Monday, January 23, 2012
Far from Shore: Chronicles of an Open Ocean Voyage by Sophie Webb
by Sophie Webb
Houghton Mifflin Books for Children, 2011
The reviewed received a copy of the book from the publisher.
Biologist and seabird expert, Sophie Webb, shares an up-close look at the work of field scientists in Far from Shore. Based on her own experiences aboard the NOAA vessel, McArthur II, Webb provides readers with a first-hand account as the crew collects data on dolphins, whales, and seabirds in the Eastern Tropical Pacific. Each entry in the book provides the longitude and latitude of the ship which can be cross-checked with the map in the front of the book. The purpose of the voyage is to record data about dolphins to see if the changes in fishing regulations have had an impact on the marine mammal population.
Webb brings to life the work of scientists by adding her own personal reflections and details about life on the ship. The small details that the author includes make this book a gem. Webb describes what meals are like and how duct tape is used to secure items during the voyage. Throughout out the book, it's evident that Webb has great respect for nature.
"The Milky Way looks like a long, hazy cloud. When I look through my binoculars it becomes millions of specks of twinkling light. The breeze is warm and soft- truly a beautiful night."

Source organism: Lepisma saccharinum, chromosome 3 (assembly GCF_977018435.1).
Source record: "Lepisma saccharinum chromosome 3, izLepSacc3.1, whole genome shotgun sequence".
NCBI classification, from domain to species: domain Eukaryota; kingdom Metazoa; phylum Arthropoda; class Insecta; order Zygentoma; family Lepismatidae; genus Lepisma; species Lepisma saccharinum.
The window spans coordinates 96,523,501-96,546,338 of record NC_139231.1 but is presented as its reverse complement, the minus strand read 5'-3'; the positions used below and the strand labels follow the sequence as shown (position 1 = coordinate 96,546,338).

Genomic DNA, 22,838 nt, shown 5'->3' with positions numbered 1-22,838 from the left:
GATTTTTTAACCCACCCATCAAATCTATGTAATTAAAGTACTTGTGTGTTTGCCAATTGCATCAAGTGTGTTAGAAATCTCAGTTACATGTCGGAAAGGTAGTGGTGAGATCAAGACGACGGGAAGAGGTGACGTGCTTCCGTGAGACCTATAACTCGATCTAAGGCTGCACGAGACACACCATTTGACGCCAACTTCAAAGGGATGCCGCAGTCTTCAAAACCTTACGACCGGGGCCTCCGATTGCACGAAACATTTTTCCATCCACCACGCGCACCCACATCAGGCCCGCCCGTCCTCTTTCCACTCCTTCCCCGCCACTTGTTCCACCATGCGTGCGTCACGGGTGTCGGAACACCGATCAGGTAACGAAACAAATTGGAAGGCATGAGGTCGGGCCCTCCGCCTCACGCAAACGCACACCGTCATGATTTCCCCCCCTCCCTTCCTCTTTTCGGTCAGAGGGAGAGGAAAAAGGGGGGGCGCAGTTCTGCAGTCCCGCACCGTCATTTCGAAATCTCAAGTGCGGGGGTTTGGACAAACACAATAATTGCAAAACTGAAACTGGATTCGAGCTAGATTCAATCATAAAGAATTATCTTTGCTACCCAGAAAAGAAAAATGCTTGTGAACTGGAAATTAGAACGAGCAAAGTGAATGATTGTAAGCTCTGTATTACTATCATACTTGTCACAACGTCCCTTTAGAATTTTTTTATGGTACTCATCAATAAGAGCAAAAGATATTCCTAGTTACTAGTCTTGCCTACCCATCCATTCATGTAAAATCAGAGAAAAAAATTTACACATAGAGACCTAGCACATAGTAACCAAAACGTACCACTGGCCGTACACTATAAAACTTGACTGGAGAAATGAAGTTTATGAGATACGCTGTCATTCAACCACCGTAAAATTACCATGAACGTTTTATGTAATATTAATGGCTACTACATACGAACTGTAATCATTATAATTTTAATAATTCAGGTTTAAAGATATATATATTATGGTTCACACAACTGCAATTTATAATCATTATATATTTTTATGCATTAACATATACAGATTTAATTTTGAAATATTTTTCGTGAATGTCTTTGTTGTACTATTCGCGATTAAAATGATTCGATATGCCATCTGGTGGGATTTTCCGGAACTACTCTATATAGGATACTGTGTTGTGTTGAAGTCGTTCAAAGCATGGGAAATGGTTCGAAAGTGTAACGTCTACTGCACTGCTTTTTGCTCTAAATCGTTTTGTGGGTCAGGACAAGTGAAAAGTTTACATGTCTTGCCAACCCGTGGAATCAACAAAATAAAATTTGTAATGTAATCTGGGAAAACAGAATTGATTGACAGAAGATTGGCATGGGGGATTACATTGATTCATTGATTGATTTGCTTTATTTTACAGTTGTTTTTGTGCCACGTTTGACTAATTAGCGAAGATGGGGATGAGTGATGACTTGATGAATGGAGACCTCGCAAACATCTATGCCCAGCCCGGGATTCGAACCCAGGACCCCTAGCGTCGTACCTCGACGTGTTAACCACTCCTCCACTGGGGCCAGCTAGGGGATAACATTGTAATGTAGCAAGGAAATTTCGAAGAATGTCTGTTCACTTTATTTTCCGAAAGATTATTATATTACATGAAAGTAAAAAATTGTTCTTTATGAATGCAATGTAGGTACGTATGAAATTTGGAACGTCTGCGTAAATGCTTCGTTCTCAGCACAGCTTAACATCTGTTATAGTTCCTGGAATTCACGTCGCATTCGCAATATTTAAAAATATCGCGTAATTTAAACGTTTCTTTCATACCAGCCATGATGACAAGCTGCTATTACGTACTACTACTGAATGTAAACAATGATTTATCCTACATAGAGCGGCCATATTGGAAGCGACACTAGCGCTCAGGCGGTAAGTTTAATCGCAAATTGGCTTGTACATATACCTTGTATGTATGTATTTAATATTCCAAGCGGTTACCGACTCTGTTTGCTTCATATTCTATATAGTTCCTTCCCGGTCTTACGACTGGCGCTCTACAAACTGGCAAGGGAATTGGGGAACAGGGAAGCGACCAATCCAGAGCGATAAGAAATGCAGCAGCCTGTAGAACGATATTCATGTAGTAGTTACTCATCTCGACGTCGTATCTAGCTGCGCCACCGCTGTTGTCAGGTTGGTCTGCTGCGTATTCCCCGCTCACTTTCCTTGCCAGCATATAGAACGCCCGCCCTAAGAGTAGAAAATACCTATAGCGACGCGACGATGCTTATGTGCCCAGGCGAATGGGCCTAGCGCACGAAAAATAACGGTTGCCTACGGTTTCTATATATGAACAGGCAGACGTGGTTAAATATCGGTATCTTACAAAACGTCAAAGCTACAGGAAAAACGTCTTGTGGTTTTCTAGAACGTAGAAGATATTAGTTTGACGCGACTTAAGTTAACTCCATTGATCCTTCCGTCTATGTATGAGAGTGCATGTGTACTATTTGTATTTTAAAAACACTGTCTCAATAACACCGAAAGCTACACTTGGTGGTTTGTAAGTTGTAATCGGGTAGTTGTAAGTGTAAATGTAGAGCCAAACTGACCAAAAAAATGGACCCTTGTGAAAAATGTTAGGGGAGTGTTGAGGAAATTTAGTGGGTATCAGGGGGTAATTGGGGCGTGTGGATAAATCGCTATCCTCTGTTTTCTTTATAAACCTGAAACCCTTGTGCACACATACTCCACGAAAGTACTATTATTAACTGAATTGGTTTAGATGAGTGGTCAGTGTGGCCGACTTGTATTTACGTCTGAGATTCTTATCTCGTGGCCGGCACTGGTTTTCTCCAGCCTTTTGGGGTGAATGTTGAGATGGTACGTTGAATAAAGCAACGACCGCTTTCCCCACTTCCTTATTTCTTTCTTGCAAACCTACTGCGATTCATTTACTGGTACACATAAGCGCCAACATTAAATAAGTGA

Webb not only writes the text, but she illustrates each picture, map and graph. The illustrations are fitting for the science journal format. Brilliant watercolor and gouache paints are used to illustrate creatures great and small, from plankton to whales. Detailed captions provide readers with additional facts about marine life. One impressive illustration is a full-page depicting a tuna net in the gorgeous blue waters of the ocean while a helicopter circles overhead. A two-page spread shows dolphins, mahi-mahi, sea turtles and other marine life swimming in a field of sea grass each illustration is labeled with the name of the species. An extensive glossary of scientific terms is located at the end of the book.
Middle grade readers and young naturalists will be attracted to this beautiful book. It would also work well as a read aloud in an upper elementary or middle school science class. It definitely deserves a place in a science collection and would make an excellent companion to the Scientist in the Field books.